7个你应该知道的 Python 库
1. pyquery (with lxml)
pip install pyquery
For parsing HTML in Python, Beautiful Soup is oft recommended and it does a great job. It sports a good pythonic API and it's easy to find introductory guides on the web. All is good in parsing-land .. until you want to parse more than a dozen documents at a time and immediately run head-first into performance problems. It's - simply put - very, very slow.
Just how slow? Check out this chart from the excellent Python HTML Parser comparison Ian Bicking compiled in 2008
What immediately stands out is how fast lxml is. Compared to Beautiful Soup, the lxml docs are pretty sparse and that's what originally kept me from adopting this mustang of a parsing library. lxml is pretty clunky to use. Yeah you can learn and use Xpath or cssselect to select specific elements out of the tree and it becomes kind of tolerable. But once you've selected the elements that you actually want to get, you have to navigate the labyrinth of attributes lxml exposes, some containing the bits you want to get at, but the vast majority just returning None. This becomes easier after a couple dozen uses but it remains unintuitive.
So either slow and easy to use or fast and hard to use, right?
Oh PyQuery you beautiful seductress:
from pyquery import PyQuery page = PyQuery(some_html) last_red_anchor = page('#container > a.red:last')
Easy as pie. It's ever-beloved jQuery but in Python!
There are some gotchas, like for example that PyQuery, like jQuery, exposes its internals upon iteration, forcing you to re-wrap:
for paragraph in page('#container > p'): paragraph = PyQuery(paragraph) text = paragraph.text()
That's a wart the PyQuery creators ported over from jQuery (where they'd fix it if it didn't break compatability). Understandable but still unfortunate for such a great library.
pip install python-dateutil
Handling dates is a pain. Thank god dateutil exists. I won't even go near parsing dates without trying dateutil.parser first:
from dateutil.parser import parse >>> parse('Mon, 11 Jul 2011 10:01:56 +0200 (CEST)') datetime.datetime(2011, 7, 11, 10, 1, 56, tzinfo=tzlocal()) # fuzzy ignores unknown tokens >>> s = """Today is 25 of September of 2003, exactly ... at 10:49:41 with timezone -03:00.""" >>> parse(s, fuzzy=True) datetime.datetime(2003, 9, 25, 10, 49, 41, tzinfo=tzoffset(None, -10800))
Another thing that dateutil does for you, that would be a total pain to do manually, is recurrence:
>>> list(rrule(DAILY, count=3, byweekday=(TU,TH), ... dtstart=datetime(2007,1,1))) [datetime.datetime(2007, 1, 2, 0, 0), datetime.datetime(2007, 1, 4, 0, 0), datetime.datetime(2007, 1, 9, 0, 0)]
pip install fuzzywuzzy
fuzzywuzzy allows you to do fuzzy comparison on wuzzes strings. This has a whole host of use cases and is especially nice when you have to deal with human-generated data.
Consider the following code that uses the Levenshtein distance comparing some user input to an array of possible choices.
from Levenshtein import distance countries = ['Canada', 'Antarctica', 'Togo', ...] def choose_least_distant(element, choices): 'Return the one element of choices that is most similar to element' return min(choices, key=lambda s: distance(element, s)) user_input = 'canaderp' choose_least_distant(user_input, countries) >>> 'Canada'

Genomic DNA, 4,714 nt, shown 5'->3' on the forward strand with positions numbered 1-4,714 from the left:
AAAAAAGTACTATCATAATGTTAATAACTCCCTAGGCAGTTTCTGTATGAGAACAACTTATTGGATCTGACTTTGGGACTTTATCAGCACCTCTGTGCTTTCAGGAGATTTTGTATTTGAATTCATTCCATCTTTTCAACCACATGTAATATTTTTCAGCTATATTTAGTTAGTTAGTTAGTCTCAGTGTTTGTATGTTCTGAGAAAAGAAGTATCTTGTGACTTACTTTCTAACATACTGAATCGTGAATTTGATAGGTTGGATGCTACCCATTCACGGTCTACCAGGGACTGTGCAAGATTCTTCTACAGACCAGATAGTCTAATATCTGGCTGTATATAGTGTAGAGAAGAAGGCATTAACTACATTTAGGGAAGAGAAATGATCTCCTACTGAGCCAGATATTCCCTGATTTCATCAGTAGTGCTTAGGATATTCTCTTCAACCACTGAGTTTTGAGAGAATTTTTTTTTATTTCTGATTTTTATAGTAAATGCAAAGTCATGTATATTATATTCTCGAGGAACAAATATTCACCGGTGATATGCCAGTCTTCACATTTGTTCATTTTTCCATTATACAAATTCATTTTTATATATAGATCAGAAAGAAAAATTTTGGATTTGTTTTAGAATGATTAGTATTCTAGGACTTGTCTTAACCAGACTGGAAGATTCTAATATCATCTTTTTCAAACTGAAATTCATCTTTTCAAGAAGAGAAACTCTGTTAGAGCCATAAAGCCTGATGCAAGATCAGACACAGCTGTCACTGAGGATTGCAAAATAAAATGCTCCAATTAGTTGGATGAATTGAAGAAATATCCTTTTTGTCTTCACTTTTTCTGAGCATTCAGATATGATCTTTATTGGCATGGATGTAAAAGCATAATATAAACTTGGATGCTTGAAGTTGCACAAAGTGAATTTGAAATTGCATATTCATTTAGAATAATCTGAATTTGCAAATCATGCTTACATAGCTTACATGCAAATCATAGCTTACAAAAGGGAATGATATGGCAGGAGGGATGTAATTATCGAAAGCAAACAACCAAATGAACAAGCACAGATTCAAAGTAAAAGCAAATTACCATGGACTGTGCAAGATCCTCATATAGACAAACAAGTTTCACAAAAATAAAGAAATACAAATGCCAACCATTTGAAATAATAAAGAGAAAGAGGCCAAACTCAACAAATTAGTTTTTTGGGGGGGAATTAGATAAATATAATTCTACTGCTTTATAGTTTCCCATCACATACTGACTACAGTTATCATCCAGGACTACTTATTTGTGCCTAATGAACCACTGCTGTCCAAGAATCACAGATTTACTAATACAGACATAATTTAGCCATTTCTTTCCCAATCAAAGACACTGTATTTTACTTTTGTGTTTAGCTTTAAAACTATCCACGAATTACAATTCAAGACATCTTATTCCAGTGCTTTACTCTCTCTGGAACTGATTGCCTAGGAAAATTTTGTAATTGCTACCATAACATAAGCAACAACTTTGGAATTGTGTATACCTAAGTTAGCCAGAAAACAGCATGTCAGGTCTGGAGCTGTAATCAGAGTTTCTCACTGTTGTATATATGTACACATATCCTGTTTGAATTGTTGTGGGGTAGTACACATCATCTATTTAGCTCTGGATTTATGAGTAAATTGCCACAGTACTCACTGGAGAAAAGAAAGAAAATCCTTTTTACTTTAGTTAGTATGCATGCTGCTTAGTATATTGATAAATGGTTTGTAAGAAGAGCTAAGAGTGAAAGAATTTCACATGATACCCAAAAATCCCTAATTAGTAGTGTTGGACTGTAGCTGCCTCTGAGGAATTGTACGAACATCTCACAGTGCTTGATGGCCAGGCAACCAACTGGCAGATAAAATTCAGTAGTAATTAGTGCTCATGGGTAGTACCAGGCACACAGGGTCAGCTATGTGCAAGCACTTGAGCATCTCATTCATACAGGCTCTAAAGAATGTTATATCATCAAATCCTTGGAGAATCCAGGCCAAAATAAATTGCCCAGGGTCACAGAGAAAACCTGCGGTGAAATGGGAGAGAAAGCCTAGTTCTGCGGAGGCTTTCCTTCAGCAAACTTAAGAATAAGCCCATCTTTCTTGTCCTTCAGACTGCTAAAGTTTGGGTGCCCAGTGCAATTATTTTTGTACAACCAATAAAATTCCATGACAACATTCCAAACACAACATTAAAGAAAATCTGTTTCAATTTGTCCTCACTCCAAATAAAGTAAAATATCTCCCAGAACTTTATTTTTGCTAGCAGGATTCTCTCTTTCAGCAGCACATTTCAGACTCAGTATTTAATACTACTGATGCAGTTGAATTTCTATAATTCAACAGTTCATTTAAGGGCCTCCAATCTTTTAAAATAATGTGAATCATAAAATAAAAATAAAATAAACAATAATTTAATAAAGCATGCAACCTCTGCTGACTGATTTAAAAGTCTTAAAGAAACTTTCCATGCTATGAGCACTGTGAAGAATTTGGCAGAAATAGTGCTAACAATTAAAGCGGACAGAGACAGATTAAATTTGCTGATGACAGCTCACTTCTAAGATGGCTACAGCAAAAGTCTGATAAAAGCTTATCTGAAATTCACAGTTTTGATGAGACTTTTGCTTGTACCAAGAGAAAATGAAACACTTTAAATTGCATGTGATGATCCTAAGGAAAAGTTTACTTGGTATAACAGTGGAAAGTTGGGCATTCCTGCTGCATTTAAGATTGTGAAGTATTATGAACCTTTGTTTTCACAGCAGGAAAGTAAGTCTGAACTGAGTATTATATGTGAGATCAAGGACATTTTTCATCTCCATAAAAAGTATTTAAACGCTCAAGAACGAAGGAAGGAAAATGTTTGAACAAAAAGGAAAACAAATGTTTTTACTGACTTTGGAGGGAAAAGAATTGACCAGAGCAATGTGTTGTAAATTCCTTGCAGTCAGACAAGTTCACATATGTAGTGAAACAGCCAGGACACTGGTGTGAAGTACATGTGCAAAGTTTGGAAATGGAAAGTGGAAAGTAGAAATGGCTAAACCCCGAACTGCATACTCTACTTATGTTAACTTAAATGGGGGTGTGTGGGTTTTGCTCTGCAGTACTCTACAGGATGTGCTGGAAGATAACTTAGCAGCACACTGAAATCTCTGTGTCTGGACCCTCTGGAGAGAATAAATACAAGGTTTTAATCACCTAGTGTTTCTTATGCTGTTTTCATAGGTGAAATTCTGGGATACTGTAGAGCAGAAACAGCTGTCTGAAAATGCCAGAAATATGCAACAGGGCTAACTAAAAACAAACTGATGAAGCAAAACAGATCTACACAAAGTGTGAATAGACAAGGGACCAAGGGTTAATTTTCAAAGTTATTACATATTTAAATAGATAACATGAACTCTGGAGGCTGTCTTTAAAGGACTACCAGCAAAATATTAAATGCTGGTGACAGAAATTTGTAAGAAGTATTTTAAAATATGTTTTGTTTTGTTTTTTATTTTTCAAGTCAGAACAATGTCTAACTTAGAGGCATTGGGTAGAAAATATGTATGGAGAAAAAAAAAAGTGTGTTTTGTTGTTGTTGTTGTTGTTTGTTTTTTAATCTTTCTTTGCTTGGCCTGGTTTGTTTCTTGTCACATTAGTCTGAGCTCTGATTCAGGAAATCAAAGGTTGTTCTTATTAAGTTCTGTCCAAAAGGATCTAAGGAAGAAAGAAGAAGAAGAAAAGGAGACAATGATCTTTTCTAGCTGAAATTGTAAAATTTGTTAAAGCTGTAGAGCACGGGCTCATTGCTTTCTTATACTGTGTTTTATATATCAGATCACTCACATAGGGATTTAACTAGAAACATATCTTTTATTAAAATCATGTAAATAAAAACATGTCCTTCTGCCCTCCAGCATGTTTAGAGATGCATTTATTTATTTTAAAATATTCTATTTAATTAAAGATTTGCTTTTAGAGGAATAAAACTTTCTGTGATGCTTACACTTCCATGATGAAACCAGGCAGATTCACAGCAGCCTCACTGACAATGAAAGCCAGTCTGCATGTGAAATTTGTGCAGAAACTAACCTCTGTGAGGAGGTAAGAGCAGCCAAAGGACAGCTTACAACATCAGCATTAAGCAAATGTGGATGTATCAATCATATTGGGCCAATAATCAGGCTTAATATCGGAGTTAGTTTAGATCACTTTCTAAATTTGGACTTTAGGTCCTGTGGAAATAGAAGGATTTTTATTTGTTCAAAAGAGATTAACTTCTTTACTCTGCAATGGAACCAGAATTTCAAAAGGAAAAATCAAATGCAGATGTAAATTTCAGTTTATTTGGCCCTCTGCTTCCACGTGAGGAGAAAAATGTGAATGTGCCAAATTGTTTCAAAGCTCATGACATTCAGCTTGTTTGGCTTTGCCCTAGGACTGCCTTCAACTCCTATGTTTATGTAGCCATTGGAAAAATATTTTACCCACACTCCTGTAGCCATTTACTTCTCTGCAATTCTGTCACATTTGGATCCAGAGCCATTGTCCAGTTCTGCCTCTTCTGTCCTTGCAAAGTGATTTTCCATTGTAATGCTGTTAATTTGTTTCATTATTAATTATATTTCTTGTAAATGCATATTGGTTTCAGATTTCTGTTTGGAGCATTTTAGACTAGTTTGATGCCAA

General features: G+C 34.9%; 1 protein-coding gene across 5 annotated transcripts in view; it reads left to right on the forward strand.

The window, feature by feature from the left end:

This is all nice and dandy but we can do better. The ocean of 3rd party libs in Python is so vast, that in most cases we can just import something and be on our way:
from fuzzywuzzy import process process.extractOne("canaderp", countries) >>> ("Canada", 97)
More has been written about fuzzywuzzy here.
pip install watchdog
watchdog is a Python API and shell utilities to monitor file system events. This means you can watch some directory and define a "push-based" system. Watchdog supports all kinds of problems. A solid piece of engineering that does it much better than the 5 or so libraries I tried before finding out about it.
pip install sh
sh allows you to call any program as if it were a function:
from sh import git, ls, wc # checkout master branch git(checkout="master") # print(the contents of this directory print(ls("-l")) # get the longest line of this file longest_line = wc(__file__, "-L")
pip install pattern
This behemoth of a library advertises itself quite modestly:
Pattern is a web mining module for the Python programming language.
... that does Data Mining, Natural Language Processing, Machine Learning and Network Analysis all in one. I myself yet have to play with it but a friend's verdict was very positive.
pip install path.py
When I first learned Python os.path was my least favorite part of the stdlib.
Even something as simple as creating a list of files in a directory turned out to be grating:
import os some_dir = '/some_dir' files =  for f in os.listdir(some_dir): files.append(os.path.joinpath(some_dir, f))
That listdir is in os and not os.path is unfortunate and unexpected and one would really hope for more from such a prominent module. And then all this manual fiddling for what really should be as simple as possible.
But with the power of path, handling file paths becomes fun again:
from path import path some_dir = path('/some_dir') files = some_dir.files()
Other goodies include:
>>> path('/').owner 'root' >>> path('a/b/c').splitall() [path(''), 'a', 'b', 'c'] # overriding __div__ >>> path('a') / 'b' / 'c' path('a/b/c') >>> path('ab/c').relpathto('ab/d/f') path('../d/f')
Best part of it all? path subclasses Python's str so you can use it completely guilt-free without constantly being forced to cast it to str and worrying about libraries that check isinstance(s, basestring) (or even worse isinstance(s, str)).